Messages left for Picower and his wife Barbara requesting comment for this story were not returned. Their lawyer, William Zabel, declined to comment to ProPublica on the Madoff matter. Earlier, Zabel told The Wall Street Journal that the couple "were in no way complicit in" Madoff's scheme.
E-mailed questions to David Sheehan, an attorney at Baker & Hostetler who is working alongside Picard on the case, went unanswered.
Picower, 67, began his career as an accountant and lawyer in New York but seems to have made much of his fortune as an investor in the medical industry. He has avoided media interviews and, with a few notable exceptions, succeeded in keeping a low profile. If the Picowers were recognized at all, prior to their Madoff notoriety, it was through praise for their philanthropy. Yet even here, their ties to Madoff loomed large. The growth of their largest foundation was attributed to their Madoff investments. Madoff himself served as a trustee on another Picower foundation.
The court-appointed trustee makes a powerful, albeit still largely circumstantial, case in court filings that Picower knew Madoff's fund was illegitimate. Although Madoff ostensibly produced eerily consistent 10-12 percent annual returns for his clients, the returns he provided Picower were other worldly:
Picower belonged to a select group of Madoff investors who received souped-up returns. A Wall Street Journal story published in May cited unnamed sources saying that prosecutors were looking into eight investors who appear to have received special treatment from Madoff. Among the eight named, Picower seems to have withdrawn the most money, with the bulk of it coming from an account called "Decisions, Inc." According to the Madoff trustee's court filings, "the account reflected little trading activity and relatively few holdings," yet Picower took hundreds of millions out of it. At the time of Madoff's arrest, the account had a reported negative net cash balance of more than $6 billion.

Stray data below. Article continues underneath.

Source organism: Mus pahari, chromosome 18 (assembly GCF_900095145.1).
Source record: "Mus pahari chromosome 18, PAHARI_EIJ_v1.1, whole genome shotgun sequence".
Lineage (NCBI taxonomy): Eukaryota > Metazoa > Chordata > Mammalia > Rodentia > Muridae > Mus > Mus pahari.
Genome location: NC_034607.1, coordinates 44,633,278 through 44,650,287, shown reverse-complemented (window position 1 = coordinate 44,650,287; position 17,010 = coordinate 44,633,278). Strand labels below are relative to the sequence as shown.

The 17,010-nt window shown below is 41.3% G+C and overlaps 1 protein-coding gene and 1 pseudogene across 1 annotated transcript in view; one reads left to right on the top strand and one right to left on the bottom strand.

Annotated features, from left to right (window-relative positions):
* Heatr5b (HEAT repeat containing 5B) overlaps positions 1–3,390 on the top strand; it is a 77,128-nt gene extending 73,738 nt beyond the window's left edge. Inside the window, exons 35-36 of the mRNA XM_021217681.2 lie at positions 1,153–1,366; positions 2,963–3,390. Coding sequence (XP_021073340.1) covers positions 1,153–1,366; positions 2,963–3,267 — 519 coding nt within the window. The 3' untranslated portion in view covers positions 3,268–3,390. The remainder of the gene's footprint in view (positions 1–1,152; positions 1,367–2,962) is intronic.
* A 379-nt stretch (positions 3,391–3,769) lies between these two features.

At the beginning of each quarter, the Picowers received sums that grew from an annual total of $330 million in 1996 to $1 billion in 2003. These withdrawals were divided into odd numbers spread over various accounts. Added together, they usually equaled large even sums. For example, on Jan. 2, 2003, Picower withdrew $1,378,852 from his account Jln Partnership. Yet when withdrawals across all accounts were totaled for that day, they amounted to precisely $250 million.
Picower's quarterly withdrawals reached their zenith in 2003 and then decreased by half the next year, eventually dropping to their lowest point in 2006. For some reason, the quarterly withdrawals totaled an uneven $16,975,422 in 2006, only to rebound to exactly $40 million in 2007.
Picower's extraordinary gains do not appear to have been achieved at random. The trustee's complaint details how Picower, often acting through a subordinate, ordered up "returns" which Madoff's office then delivered. In some cases, Picower is alleged to have requested backdated returns for trades or sales of securities.
Who is Jeffry Picower?
The Picowers' generosity to deserving charities, particularly in New York, Florida, and Massachusetts, has earned them admiration and respect. However, the image belies a more complex reality.
The Picowers gave to a host of worthy causes from the Children's Aid Society to the New York City Ballet, but Jeffry Picower's passion centered on health issues, particularly funding for medical research. On Dec. 1, 2005, the couple made a rare public appearance at a ceremony at the Massachusetts Institute of Technology to dedicate a new center to study the brain, the Picower Institute for Learning and Memory. The Picowers' gift of $50 million, spread over five years, was the single largest in the school's history.